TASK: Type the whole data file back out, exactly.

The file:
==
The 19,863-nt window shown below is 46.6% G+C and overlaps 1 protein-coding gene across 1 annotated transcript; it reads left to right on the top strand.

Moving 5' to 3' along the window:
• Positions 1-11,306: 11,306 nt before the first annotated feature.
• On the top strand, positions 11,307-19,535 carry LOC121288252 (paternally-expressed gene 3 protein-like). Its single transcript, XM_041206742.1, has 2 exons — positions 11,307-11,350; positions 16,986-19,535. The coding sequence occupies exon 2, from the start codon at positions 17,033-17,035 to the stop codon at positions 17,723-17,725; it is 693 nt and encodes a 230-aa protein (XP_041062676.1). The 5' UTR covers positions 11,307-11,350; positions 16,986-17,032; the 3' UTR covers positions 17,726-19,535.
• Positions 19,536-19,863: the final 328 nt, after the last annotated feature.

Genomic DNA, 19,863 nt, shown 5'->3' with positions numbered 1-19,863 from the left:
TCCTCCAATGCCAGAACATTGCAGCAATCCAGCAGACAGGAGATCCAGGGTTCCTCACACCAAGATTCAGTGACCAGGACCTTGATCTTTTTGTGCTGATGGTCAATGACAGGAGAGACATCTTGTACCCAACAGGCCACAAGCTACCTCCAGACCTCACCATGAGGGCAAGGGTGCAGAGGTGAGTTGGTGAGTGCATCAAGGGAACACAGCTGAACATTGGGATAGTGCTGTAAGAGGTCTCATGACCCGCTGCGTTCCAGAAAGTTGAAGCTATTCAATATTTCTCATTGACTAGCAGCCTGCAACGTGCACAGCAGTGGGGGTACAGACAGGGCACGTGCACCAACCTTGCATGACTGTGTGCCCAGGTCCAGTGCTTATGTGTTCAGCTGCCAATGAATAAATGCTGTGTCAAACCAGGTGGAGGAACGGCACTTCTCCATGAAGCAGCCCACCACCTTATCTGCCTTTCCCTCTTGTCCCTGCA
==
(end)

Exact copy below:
The 19,863-nt window shown below is 46.6% G+C and overlaps 1 protein-coding gene across 1 annotated transcript; it reads left to right on the top strand.

Moving 5' to 3' along the window:
• Positions 1-11,306: 11,306 nt before the first annotated feature.
• On the top strand, positions 11,307-19,535 carry LOC121288252 (paternally-expressed gene 3 protein-like). Its single transcript, XM_041206742.1, has 2 exons — positions 11,307-11,350; positions 16,986-19,535. The coding sequence occupies exon 2, from the start codon at positions 17,033-17,035 to the stop codon at positions 17,723-17,725; it is 693 nt and encodes a 230-aa protein (XP_041062676.1). The 5' UTR covers positions 11,307-11,350; positions 16,986-17,032; the 3' UTR covers positions 17,726-19,535.
• Positions 19,536-19,863: the final 328 nt, after the last annotated feature.

Genomic DNA, 19,863 nt, shown 5'->3' with positions numbered 1-19,863 from the left:
TCCTCCAATGCCAGAACATTGCAGCAATCCAGCAGACAGGAGATCCAGGGTTCCTCACACCAAGATTCAGTGACCAGGACCTTGATCTTTTTGTGCTGATGGTCAATGACAGGAGAGACATCTTGTACCCAACAGGCCACAAGCTACCTCCAGACCTCACCATGAGGGCAAGGGTGCAGAGGTGAGTTGGTGAGTGCATCAAGGGAACACAGCTGAACATTGGGATAGTGCTGTAAGAGGTCTCATGACCCGCTGCGTTCCAGAAAGTTGAAGCTATTCAATATTTCTCATTGACTAGCAGCCTGCAACGTGCACAGCAGTGGGGGTACAGACAGGGCACGTGCACCAACCTTGCATGACTGTGTGCCCAGGTCCAGTGCTTATGTGTTCAGCTGCCAATGAATAAATGCTGTGTCAAACCAGGTGGAGGAACGGCACTTCTCCATGAAGCAGCCCACCACCTTATCTGCCTTTCCCTCTTGTCCCTGCA